My tax dollars should not be used to promote destructive embryonic stem cell research or any form of human cloning. Instead support should be directed to adult stem cell research, which is ethically sound, harms no one, and is already helping suffering patients with dozens of conditions.

 
45833 05/26/2009 at 07:38:10 AM Self     The National Institutes of Health should rescind its guidelines proposing to use federal funds for stem cell research that requires destroying live human embryos. It is especially troubling that some supporters of this research are urging the NIH to endorse an even broader policy, encouraging the deliberate use of in vitro fertilization or cloning to produce human embryos for stem cell research. Such creation of new life solely to destroy it would mark the final reduction of human beings to mere objects or commodities.

My tax dollars should not be used to promote destructive embryonic stem cell research or any form of human cloning. Instead support should be directed to adult stem cell research, which is ethically sound, harms no one, and is already helping suffering patients with dozens of conditions.

 
45834 05/26/2009 at 07:40:32 AM Self     I AM OPPOSED TO ANY FEDERAL FUNDING OF STEM CELL RESEARCH. THIS ADMINISTRATION HAS NO MORAL VALUES WHATSOEVER. I AM TOTALLY OPPOSED TO ANYTHING FROM NO-BAMA. HE SHOULD BE IMPEACHED.

 
45835 05/26/2009 at 07:40:37 AM Self     As you know, the section labeled “SUPPLEMENTARY INFORMATION” states embryonic stem cell research might lead to cures diabetes, Parkinson’s disease, burns, heart disease and arthritis. How can "the government" want to have taxpayer money involved in this when experts in stem cell research, including its inventors, Dr. James Thompson of Madison and Dr. Ian Wilmut of the U.K. have publicly said that embryo-destructive treatments are very unlikely to cure these problems? I STRONGLY object to the spending of tax money to destroy other humans. Is anyone awake at the wheel in Washington? It's a slippery slope that you are on.

 
45836 05/26/2009 at 07:40:58 AM Organization Heritage Baptist Church   Human embrios are clearly created in the image of God as all older living people. Human experimentation with damage to life is barbaric and unjustifiable. We condemned it in Hitler's Germany; it will be seen to be equally heinous in our generation. Adult stem cells have proven to be remedial in the treatment of disease. Why this insistance upon the destruction of innocent life for the greater good of humanity? It is a tremendous evil! No semantic gyrations can make it something acceptable.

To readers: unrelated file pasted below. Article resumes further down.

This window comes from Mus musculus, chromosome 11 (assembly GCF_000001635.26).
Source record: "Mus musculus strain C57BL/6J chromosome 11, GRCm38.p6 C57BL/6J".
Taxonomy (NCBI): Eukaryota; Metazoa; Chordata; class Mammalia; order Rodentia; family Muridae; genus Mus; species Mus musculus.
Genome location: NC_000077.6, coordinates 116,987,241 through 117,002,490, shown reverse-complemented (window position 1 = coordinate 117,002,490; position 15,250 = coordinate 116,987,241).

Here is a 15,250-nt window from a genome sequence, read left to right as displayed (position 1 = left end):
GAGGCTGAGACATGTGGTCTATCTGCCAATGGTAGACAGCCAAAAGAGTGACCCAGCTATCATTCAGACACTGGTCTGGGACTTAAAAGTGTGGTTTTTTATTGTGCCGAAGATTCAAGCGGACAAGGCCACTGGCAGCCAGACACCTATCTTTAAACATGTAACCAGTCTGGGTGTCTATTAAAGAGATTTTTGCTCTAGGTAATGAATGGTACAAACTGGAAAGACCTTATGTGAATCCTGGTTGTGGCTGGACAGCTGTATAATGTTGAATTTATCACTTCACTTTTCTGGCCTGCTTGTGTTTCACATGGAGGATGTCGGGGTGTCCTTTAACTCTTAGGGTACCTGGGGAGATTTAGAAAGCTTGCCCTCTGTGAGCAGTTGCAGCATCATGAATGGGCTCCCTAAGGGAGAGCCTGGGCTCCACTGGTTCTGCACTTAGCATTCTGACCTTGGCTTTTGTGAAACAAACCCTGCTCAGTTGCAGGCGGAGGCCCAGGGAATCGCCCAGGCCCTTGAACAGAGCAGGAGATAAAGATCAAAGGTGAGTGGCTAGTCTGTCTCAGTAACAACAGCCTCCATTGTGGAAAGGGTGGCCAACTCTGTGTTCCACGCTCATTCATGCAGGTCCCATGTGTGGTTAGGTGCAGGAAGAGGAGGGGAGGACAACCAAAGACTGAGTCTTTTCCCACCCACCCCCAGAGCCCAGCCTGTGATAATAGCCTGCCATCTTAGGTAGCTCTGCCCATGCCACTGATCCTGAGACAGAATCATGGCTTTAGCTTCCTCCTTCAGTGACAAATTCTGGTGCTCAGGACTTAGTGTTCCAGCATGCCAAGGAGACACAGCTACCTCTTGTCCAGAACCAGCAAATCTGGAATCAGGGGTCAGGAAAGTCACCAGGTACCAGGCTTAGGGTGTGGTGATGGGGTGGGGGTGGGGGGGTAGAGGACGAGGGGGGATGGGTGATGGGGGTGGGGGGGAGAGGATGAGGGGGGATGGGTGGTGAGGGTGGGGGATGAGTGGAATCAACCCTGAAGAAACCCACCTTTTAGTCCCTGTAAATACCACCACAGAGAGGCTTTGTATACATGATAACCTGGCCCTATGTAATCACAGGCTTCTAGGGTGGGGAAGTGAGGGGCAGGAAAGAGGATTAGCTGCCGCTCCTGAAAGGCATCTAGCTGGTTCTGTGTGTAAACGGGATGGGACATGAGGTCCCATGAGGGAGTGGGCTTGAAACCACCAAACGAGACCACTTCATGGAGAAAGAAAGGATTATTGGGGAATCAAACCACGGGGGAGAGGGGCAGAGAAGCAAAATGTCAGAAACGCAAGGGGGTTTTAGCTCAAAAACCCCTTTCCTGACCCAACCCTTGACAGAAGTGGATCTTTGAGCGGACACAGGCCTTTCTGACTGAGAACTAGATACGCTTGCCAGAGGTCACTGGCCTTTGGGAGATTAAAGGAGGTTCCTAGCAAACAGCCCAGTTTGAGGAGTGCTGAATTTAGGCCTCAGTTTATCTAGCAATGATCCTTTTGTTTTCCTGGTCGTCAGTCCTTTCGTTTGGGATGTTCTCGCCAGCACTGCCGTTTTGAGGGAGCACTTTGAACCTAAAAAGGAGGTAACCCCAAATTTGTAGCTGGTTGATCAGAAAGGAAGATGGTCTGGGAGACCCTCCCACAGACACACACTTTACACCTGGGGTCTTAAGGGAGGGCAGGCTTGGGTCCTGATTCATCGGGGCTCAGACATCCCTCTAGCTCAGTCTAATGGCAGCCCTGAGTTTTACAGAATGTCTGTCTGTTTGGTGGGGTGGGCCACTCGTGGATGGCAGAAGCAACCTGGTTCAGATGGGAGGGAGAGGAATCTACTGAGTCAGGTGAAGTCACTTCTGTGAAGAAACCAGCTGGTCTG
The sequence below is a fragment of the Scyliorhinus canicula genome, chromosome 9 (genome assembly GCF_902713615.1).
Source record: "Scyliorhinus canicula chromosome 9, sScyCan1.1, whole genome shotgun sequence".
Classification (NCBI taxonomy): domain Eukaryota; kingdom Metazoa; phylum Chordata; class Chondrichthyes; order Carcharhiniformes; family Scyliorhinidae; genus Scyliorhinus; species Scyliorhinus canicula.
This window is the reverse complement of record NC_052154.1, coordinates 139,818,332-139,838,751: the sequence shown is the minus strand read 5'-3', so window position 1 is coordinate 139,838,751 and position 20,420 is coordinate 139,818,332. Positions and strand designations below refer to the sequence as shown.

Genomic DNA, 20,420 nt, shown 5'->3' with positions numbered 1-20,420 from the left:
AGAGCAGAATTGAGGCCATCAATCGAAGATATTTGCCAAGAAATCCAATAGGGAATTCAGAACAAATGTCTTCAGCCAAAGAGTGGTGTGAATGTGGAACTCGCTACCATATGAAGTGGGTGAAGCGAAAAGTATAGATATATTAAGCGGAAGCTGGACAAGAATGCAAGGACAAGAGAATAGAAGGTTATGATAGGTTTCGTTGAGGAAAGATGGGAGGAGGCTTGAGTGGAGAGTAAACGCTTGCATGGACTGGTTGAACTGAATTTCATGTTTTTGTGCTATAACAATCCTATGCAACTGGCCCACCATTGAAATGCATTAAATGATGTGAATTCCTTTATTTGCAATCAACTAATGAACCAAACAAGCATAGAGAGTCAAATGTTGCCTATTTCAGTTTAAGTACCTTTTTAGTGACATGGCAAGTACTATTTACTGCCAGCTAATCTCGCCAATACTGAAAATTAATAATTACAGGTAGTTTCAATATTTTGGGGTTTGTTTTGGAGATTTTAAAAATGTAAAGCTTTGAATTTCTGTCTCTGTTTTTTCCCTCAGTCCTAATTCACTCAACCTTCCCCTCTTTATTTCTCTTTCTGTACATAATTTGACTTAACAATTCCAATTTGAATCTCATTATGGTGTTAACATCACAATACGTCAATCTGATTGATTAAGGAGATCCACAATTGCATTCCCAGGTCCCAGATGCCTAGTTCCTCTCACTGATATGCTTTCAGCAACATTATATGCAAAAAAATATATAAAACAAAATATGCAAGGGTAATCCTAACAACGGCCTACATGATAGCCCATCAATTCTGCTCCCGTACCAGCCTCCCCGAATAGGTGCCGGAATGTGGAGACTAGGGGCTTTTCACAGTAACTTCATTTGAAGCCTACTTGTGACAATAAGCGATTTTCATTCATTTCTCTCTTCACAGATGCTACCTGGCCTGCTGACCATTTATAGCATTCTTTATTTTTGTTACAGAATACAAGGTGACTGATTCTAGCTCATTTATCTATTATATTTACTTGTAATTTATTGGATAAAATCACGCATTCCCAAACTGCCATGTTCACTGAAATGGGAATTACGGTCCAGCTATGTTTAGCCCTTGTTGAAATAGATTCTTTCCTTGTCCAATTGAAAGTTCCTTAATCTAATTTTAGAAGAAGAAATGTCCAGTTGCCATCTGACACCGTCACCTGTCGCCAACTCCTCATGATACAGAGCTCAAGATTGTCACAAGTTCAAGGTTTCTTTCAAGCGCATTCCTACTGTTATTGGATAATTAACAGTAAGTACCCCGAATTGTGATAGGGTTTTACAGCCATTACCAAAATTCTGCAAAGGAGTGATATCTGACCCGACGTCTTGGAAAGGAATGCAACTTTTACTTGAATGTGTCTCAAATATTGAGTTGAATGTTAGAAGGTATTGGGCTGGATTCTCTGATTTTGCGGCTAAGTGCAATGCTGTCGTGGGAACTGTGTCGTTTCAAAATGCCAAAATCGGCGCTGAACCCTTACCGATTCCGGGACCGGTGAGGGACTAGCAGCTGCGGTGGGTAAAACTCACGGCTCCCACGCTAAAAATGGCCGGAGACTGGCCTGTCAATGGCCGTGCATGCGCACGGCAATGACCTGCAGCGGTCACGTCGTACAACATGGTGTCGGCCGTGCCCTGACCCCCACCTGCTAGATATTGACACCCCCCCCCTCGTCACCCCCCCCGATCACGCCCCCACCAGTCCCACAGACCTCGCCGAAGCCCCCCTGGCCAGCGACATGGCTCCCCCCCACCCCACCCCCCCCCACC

45837 05/26/2009 at 07:42:11 AM Self     Stem cell research holds much promise in the search for a cure and better treatments for the nearly 24 million American adults and children with diabetes, as well as those with many other serious medical conditions.

This research will allow scientists an opportunity to better explore how to control and direct stem cells so they can grow insulin-producing beta cells found in the pancreas. Creating new beta cells could mean a cure for type 1 diabetes and could provide a powerful tool for controlling type 2 diabetes.

I strongly support the draft guidelines on embryonic stem cell research. They demonstrate the ability of NIH to create a research framework that will allow for the potential of embryonic stem cell research while maintaining the highest safety and ethical standards.

As this process moves forward, however, I hope that NIH will consider adapting the guidelines to ensure they include funding not only new stem cell lines, but current stem cell lines that have been developed using prevailing ethical practices. Research on these current stem cell lines should be eligible for federal funding as part of the final rule.

Given the enormous promise of stem cells for diseases such as diabetes, it is important to allow federal funding for all forms of stem cell research, including research on embryonic stem cells, and that NIH continue to adapt as our scientists learn more about the promise of stem cell research.

I commend NIH for taking this important action to support research that provides the potential for new treatments, and ultimately a cure, for diabetes.

 
45838 05/26/2009 at 07:42:52 AM Self     Embryonic stem cell research holds great promise for millions of Americans suffering from many diseases and disorders. I am not a scientist, but I have been following progress in this field with great interest. Significant strides have been made over the past decade, and the final guidelines issued by NIH must build on this progress so that cures and new therapies can get to patients as quickly as possible. The final guidelines should not create new bureaucratic hurdles that will slow the pace of progress.

I am pleased that these draft guidelines -- in Section II B -- would appear to permit federal funding of stem cell lines previously not eligible for federal funding and for new lines created in the future from surplus embryos at fertility clinics. However, as drafted, Section II B does not ensure that any current stem cell line will meet the criteria outlined and thus be eligible for federal funding. It will be important for the final guidelines to allow federal funds for research using all stem cell lines created by following ethical practices at the time they were derived. This will ensure that the final guidelines build on progress that has already been made.